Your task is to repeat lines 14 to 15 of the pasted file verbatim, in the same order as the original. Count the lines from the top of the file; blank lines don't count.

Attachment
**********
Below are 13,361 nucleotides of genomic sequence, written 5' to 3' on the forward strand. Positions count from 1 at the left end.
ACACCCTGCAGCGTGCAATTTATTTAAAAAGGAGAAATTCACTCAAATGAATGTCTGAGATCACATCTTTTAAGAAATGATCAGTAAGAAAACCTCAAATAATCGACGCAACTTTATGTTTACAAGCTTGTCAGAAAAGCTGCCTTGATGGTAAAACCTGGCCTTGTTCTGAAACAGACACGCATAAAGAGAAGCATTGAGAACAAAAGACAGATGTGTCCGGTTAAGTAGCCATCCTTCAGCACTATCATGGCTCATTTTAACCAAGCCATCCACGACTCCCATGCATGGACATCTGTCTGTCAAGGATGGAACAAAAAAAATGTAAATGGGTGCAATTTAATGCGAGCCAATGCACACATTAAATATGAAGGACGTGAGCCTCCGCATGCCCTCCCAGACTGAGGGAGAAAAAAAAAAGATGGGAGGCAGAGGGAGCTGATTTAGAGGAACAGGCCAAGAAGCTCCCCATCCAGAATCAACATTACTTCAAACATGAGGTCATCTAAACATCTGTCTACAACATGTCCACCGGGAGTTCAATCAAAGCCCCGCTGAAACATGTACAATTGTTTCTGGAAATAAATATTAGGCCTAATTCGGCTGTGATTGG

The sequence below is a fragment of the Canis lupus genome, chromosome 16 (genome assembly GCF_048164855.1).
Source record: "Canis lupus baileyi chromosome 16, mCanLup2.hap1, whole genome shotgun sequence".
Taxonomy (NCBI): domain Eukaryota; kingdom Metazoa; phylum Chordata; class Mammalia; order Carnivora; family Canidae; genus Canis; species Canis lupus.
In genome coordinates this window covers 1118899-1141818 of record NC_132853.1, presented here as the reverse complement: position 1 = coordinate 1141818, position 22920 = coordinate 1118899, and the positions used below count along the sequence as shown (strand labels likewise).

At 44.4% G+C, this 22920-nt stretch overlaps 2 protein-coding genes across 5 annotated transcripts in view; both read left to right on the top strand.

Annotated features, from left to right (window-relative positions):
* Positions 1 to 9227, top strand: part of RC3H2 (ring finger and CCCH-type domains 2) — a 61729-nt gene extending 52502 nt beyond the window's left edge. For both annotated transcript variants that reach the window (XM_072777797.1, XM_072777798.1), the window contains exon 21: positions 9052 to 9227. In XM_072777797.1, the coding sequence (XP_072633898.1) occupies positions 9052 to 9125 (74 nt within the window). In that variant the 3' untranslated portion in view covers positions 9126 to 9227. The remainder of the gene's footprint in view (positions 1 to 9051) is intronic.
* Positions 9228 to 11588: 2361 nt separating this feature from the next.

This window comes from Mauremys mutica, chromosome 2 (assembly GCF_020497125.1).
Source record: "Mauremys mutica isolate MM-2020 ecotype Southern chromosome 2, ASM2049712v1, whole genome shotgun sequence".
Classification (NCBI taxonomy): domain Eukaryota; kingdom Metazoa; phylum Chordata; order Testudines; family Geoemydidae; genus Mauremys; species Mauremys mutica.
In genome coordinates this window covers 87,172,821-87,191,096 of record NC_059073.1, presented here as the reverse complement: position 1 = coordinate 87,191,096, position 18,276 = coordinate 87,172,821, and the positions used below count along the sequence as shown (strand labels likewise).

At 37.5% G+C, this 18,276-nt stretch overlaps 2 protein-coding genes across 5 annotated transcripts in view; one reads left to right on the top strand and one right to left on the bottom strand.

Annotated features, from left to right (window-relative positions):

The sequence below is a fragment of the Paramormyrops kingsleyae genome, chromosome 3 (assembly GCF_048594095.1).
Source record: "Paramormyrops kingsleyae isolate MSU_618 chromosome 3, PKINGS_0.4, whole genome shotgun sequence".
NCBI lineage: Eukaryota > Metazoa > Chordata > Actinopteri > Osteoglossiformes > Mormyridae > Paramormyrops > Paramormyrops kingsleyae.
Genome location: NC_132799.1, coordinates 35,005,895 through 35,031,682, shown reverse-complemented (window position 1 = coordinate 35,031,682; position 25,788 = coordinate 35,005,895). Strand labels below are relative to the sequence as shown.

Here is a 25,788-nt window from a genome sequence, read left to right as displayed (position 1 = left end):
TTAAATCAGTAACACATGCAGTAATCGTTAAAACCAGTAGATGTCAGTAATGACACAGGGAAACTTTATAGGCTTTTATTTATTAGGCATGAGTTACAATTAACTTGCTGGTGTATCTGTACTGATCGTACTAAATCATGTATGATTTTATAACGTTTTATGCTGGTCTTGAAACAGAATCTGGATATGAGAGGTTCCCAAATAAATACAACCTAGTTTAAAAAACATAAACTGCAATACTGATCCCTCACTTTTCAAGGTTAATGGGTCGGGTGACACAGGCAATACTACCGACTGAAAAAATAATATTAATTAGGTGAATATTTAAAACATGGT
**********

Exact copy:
In genome coordinates this window covers 87,172,821-87,191,096 of record NC_059073.1, presented here as the reverse complement: position 1 = coordinate 87,191,096, position 18,276 = coordinate 87,172,821, and the positions used below count along the sequence as shown (strand labels likewise).

At 37.5% G+C, this 18,276-nt stretch overlaps 2 protein-coding genes across 5 annotated transcripts in view; one reads left to right on the top strand and one right to left on the bottom strand.